There is evidence that the Government might be willing to reconsider some of the decisions in the budget and outside, which have virtually spooked the markets in particular and the economy in general. Following Nirmala Seetharaman’s maiden offering, markets reacted adversely. In July alone, foreign portfolio investors pulled out Rs 12,000 crores from the market. In the first few days of August, they have moved out another Rs 10,000 crores. In short, FPIs are net sellers after the disappointing budget. Intervention by domestic public financial entities has moderated the fall in the Sensex; otherwise it would have been far more than at present because there is no dearth of bad news on the economic front. Last week, it was reported that industrial production slowed to a four-month low, to 1.96 per cent in June against 4.55 percent in the previous month. Capital goods contraction indicated existing unsold inventory and slow demand. In fact, capital goods sector contracted by 6.48 percent in June; construction by 1.83 percent; manufacturing by over 3 per cent over the previous month. On the other hand, rupee has come under pressure in recent days, thanks to the pull-out by FPIs and the creeping economic slowdown.
Major companies have reported losses in the last quarter. Vodafone-Idea reported a huge loss whereas Airtel for the first time reported a lack of profit in the last quarter. Key sectors of the economy are saddled with huge unsold inventories, be it auto, real estate, steel, cement, etc. Trouble is that even RBI’s successive rate-cuts have not helped prevent the slowdown and in boosting demand. Banks are saddled with funds for which demand continues to be sluggish. Not a day passes when either through SMS or tele-marketers one is encouraged to borrow a sizable amount at competitive interest rates on long-term repayment plans. Even household durables, including expensive cell phones, are being marketed on easy, no-interest equated monthly installments. Yet, the off-take of these goodies is rather dismal. In short, the economic sentiment is negative all around. From ordinary people to captains of industry and commerce feel weighed down by the fear of an economic recession with shrinking incomes and growth. Lack of demand in the economy can also torpedo government’s plan to raise Rs 1,05,000 crore from disinvestment. In a bear market, there may not be buyers for the shares of the public companies earmarked for disinvestment in the current fiscal. Purchase of equity in disinvested companies by public financial institutions, including LIC, would mean nothing. It is a mere paper transaction from one arm of the government to the other. The real challenge, therefore, is to spur demand. This can be done by easing impediments in the way of growth and by putting more money in the hands of consumers. The latest budget does neither.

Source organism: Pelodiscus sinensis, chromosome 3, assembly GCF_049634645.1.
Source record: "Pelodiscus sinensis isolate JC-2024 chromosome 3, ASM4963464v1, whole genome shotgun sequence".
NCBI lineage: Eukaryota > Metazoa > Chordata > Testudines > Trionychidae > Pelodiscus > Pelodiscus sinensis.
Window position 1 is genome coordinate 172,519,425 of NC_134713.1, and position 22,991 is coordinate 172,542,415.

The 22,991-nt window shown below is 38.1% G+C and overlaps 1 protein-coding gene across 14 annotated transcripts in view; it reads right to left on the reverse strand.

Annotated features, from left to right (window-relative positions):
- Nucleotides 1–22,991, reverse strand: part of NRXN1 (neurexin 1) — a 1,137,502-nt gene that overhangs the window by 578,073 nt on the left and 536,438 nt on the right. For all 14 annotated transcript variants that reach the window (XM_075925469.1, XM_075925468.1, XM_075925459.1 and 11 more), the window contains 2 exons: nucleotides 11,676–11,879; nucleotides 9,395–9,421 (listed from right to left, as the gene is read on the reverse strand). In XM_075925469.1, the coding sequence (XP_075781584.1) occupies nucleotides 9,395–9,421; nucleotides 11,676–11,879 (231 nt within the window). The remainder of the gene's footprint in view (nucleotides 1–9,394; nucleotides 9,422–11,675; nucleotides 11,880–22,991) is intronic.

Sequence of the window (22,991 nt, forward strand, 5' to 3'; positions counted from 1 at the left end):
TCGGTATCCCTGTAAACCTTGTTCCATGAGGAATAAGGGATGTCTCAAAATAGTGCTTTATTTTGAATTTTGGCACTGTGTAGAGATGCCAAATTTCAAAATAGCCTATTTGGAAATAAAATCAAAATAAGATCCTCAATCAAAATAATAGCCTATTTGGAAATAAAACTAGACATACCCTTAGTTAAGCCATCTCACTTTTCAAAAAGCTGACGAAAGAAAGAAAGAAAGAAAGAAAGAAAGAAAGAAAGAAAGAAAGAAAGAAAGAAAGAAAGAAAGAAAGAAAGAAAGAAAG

Now, it seems, the Finance Minister has begun to consult the relevant economic actors in order to take the sting out of the budget. Last week, she met the representatives of the FPIs who spoke in unison about the negative impact of the increased tax liability on them. Again, she is said to have been told how her move to criminalize the default in fulfilling corporate social responsibility obligations has dismayed company boardrooms across the country. Even the increase in corporate tax for the top bracket has not gone down well. Over forty-two percent tax when the promise was to bring it down to the prevailing levels in the South-East Asian countries of 15-20 percent does seem excessive. Aside from the industrial and financial sectors, real estate is a major contributor to the economy. There is nothing in the budget to revive it. Here again, Seetharaman has now agreed to meet the representatives of the real estate sector to hear out its woes. According to reports, a special fund to help developers complete projects languishing for want of money has been proposed. Debt burden of the real estate sector is so huge that a large number of builders have declared bankruptcy and shut down operations. As a result, tens of thousands of middle class investors in the so-called affordable homes sector feel cheated.
The Finance Minister might have to take a call on the creation of special fund in order to help completion of abandoned projects. In several ways, the faltering economy poses a real challenge to Modi. His management of politics cannot be faulted insofar as he has demolished all opposition before him. But a bigger challenge is the economic slowdown. Unless Modi devotes time to the economy the gains from a successful management of politics can soon be lost due to a troubled economy. Politicians are usually good at managing political challenges. For managing economy, they need outside expertise. It is time Modi realized this, and co-opted some top-notch economic professionals to help check slowdown and boost growth.
- S Sadanand